India: Domain Name Disputes And Cybersquatting In India – Part II

Last Updated: 26 February 2019
Article by Pratibha Ahirwar



1. ICANN dispute resolution policy – A trademark is protected by the laws of a country where such trademark has been registered. Moreover, a trademark may have a multiple registrations in many countries throughout the world. Since the internet allows us for the access without any geographical limitation, a domain name is accessible irrespective of the geographical location of the consumers. This will be beneficial for the universal connectivity which will grant domain name worldwide exclusivity and also many times the national laws might be inadequate to effectively protect a domain name. The international regulation was effected through WIPO and ICANN. India is one of the 171 states of the world which is a member of WIPO. Services provided by WIPO to its member states include the provision of a forum for the development and implementation of intellectual property policies internationally through treaties and other policy instruments.1

The foundation of the ICANN (Internet Corporation for Assigned Names and Numbers) in 1998 as a worldwide internet administration and the introduction of UDRP (Uniform Domain Name Dispute Resolution Policy) in 1999 for effective and cost saving international domain name disputes. This has been one of the most remarkable events in the past, particularly for solving international legal problems originating through the nature of the borderless internet on the one hand and intellectual property rights of some users on the other.

2. Uniform Domain Name Dispute Resolution Policy – ICANN has adopted the Uniform Domain Name Dispute Resolution Policy (UDNDRP or UDRP), the policy for resolution of domain name disputes. This policy provides for arbitration of the dispute instead of litigation in respect of domain name disputes. As per this policy, any person (complainant) can bring an action on the grounds that:

  • A domain name is identical or confusingly similar to a trademark or service mark in respect of which the complainant has rights.
  • The domain name owner has no rights or legitimate interests in the domain name.
  • The domain name has been registered and is used in bad faith.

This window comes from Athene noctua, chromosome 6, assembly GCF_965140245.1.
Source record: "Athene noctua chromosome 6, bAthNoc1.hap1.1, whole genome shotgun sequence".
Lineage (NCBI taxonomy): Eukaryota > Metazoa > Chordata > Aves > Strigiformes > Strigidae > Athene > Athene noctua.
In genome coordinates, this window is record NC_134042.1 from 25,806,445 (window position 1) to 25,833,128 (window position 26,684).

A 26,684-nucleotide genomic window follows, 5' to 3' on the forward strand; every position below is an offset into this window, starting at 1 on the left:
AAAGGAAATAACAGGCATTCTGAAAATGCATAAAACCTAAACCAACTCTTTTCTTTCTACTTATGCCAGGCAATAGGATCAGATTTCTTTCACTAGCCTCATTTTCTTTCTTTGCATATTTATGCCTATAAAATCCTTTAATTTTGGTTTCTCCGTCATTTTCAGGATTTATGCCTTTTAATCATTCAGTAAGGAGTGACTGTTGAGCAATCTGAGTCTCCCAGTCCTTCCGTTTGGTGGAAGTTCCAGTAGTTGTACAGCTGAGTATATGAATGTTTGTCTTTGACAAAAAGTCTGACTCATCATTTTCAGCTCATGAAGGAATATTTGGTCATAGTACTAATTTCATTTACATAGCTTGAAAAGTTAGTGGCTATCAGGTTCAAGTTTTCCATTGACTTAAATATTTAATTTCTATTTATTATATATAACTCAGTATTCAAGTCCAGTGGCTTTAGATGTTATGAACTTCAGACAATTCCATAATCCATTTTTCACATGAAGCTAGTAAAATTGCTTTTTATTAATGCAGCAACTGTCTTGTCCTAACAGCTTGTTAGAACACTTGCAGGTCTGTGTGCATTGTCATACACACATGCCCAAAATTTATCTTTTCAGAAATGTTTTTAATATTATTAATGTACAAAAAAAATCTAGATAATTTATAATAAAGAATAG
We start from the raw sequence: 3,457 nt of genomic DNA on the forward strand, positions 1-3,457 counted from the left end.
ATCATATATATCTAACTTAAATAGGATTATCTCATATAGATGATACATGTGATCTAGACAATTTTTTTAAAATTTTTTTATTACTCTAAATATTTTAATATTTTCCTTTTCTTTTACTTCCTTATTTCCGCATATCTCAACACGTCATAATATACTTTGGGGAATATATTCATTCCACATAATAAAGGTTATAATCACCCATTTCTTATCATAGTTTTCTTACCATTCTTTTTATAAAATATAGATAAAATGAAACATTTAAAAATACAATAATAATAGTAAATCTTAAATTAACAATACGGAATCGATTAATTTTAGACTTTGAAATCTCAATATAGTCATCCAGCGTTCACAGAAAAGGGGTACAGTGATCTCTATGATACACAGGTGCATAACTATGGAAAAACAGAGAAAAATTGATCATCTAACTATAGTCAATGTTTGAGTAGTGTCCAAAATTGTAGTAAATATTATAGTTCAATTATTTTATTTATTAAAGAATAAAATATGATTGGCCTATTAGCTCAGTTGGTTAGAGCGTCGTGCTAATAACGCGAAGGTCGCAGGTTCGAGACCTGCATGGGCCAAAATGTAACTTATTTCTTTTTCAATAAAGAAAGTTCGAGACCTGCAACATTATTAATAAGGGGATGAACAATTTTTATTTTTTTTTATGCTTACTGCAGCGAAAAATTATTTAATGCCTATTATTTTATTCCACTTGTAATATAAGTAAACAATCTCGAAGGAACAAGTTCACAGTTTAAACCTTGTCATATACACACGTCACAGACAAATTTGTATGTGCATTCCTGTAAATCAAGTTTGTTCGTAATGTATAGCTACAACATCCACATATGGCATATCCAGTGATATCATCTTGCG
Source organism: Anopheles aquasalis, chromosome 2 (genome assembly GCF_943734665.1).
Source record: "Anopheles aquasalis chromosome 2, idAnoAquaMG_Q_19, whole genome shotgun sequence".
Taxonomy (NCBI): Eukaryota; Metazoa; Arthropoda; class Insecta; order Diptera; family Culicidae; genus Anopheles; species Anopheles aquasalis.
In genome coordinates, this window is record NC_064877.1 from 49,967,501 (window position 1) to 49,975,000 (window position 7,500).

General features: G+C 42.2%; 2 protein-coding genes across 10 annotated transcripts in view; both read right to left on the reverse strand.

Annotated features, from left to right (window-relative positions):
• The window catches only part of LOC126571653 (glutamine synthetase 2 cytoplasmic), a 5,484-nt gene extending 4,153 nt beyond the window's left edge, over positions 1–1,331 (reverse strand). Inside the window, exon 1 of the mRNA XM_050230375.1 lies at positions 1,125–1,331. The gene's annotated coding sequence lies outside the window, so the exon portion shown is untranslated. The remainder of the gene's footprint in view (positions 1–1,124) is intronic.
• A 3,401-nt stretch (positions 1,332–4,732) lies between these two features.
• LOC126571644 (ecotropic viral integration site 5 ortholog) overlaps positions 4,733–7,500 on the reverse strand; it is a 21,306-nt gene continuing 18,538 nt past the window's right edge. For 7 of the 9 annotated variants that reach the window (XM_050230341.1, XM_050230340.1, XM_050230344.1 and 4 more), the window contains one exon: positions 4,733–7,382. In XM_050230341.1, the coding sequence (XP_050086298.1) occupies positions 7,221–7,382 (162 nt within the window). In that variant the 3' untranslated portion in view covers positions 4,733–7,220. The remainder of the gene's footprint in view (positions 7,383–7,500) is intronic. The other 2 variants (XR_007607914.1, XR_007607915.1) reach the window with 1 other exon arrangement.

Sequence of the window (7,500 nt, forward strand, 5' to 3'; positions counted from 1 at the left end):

But the complaint is required to prove all these elements if he wants his action to succeed. If the abusive registration is proved, the domain name registration is cancelled or transferred to the complainant but there are no financial remedies provided to him.

3. WIPO Arbitration and Mediation Center Decisions on Domain Names – World Intellectual Property Organization is the principal domain name dispute resolution service provider under the UDRP and is accredited by ICANN. WIPO provided qualified panelist, thorough and expeditious administrative procedures, and overall impartiality and credibility. A domain name case filed with WIPO is normally concluded within two months, using on-line procedures, and a minimal fee is charged. Only extra-ordinary cases are heard in person.2


In India, no legislation explicitly describes cybersquatting or other domain name disputes. The Information Technology Act, 2000 (IT Act), which addresses many cybercrimes, oddly ignores the problem of domain name disputes and cybersquatting. However, domain names may be considered trademarks based on use and brand reputation. In the absence of appropriate law that deals with cybersquatting, victims can initiate an action for passing off and infringement of trademarks under the Trade Marks Act, 1999.

1. ".IN"Dispute Resolution Policy – In response to these issues the .IN Dispute Resolution Policy (.INDRP) was formulated by the .IN Registry for the domain name dispute resolution in India. The .INDRP claims to be in line with internationally accepted guidelines and relevant provisions of the Indian Information Technology Act 2000. Under the National Internet Exchange of India (NIXI), the .IN Registry functions as an autonomous body with primary responsibility for maintaining the .IN ccTLD and ensuring its operational stability, reliability, and security.

Proceedings at the .INDRP can be initiated by any person who considers that the registered domain name conflicts with his legitimate rights or interests on the premise that:

  • The registrant's domain name is identical or confusingly similar to a name, trademark or service mark in which he has rights; or
  • the registrant has no rights or legitimate interests in respect of the domain name; and
  • the registrant's domain name has been registered or is being used in bad faith. The registrant is required to submit to a mandatory arbitration proceeding if a complaint is filed. The .IN Registry appoints an arbitrator to proceedings in accordance with the Arbitration & Conciliation Act 1996. The arbitrator usually considers the domain name registered and used in bad faith in circumstances when:
  • the registrant has acquired the domain name primarily for the purpose of selling, renting, or otherwise transferring the registration to the owner of the trademark or service mark, or to a competitor of the complainant, for valuable consideration in excess of the registrant's documented out-of-pocket costs directly related to the domain name; or